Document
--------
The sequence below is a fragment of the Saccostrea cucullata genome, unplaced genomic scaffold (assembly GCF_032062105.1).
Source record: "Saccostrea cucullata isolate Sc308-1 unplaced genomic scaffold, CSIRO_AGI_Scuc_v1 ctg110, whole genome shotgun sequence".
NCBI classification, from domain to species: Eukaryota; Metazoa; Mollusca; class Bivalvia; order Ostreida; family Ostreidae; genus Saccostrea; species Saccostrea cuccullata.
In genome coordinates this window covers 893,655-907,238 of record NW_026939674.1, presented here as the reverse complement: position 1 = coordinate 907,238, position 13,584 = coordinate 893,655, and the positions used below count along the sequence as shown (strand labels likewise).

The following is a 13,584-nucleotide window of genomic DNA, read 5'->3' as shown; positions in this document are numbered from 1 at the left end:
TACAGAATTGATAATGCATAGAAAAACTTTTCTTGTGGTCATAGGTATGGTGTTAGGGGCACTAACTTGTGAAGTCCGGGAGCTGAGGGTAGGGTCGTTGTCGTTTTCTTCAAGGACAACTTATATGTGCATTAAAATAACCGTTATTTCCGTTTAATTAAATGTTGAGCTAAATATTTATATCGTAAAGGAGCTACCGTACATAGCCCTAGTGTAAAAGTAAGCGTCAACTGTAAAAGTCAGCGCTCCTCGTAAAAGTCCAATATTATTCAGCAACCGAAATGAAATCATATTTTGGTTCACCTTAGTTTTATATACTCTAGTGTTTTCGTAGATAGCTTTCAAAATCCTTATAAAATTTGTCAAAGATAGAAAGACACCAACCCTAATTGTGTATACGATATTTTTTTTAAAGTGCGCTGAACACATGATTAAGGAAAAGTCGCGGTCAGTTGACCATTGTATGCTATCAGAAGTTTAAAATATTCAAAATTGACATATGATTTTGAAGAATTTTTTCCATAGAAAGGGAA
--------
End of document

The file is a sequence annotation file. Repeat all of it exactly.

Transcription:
The sequence below is a fragment of the Saccostrea cucullata genome, unplaced genomic scaffold (assembly GCF_032062105.1).
Source record: "Saccostrea cucullata isolate Sc308-1 unplaced genomic scaffold, CSIRO_AGI_Scuc_v1 ctg110, whole genome shotgun sequence".
NCBI classification, from domain to species: Eukaryota; Metazoa; Mollusca; class Bivalvia; order Ostreida; family Ostreidae; genus Saccostrea; species Saccostrea cuccullata.
In genome coordinates this window covers 893,655-907,238 of record NW_026939674.1, presented here as the reverse complement: position 1 = coordinate 907,238, position 13,584 = coordinate 893,655, and the positions used below count along the sequence as shown (strand labels likewise).

The following is a 13,584-nucleotide window of genomic DNA, read 5'->3' as shown; positions in this document are numbered from 1 at the left end:
TACAGAATTGATAATGCATAGAAAAACTTTTCTTGTGGTCATAGGTATGGTGTTAGGGGCACTAACTTGTGAAGTCCGGGAGCTGAGGGTAGGGTCGTTGTCGTTTTCTTCAAGGACAACTTATATGTGCATTAAAATAACCGTTATTTCCGTTTAATTAAATGTTGAGCTAAATATTTATATCGTAAAGGAGCTACCGTACATAGCCCTAGTGTAAAAGTAAGCGTCAACTGTAAAAGTCAGCGCTCCTCGTAAAAGTCCAATATTATTCAGCAACCGAAATGAAATCATATTTTGGTTCACCTTAGTTTTATATACTCTAGTGTTTTCGTAGATAGCTTTCAAAATCCTTATAAAATTTGTCAAAGATAGAAAGACACCAACCCTAATTGTGTATACGATATTTTTTTTAAAGTGCGCTGAACACATGATTAAGGAAAAGTCGCGGTCAGTTGACCATTGTATGCTATCAGAAGTTTAAAATATTCAAAATTGACATATGATTTTGAAGAATTTTTTCCATAGAAAGGGAA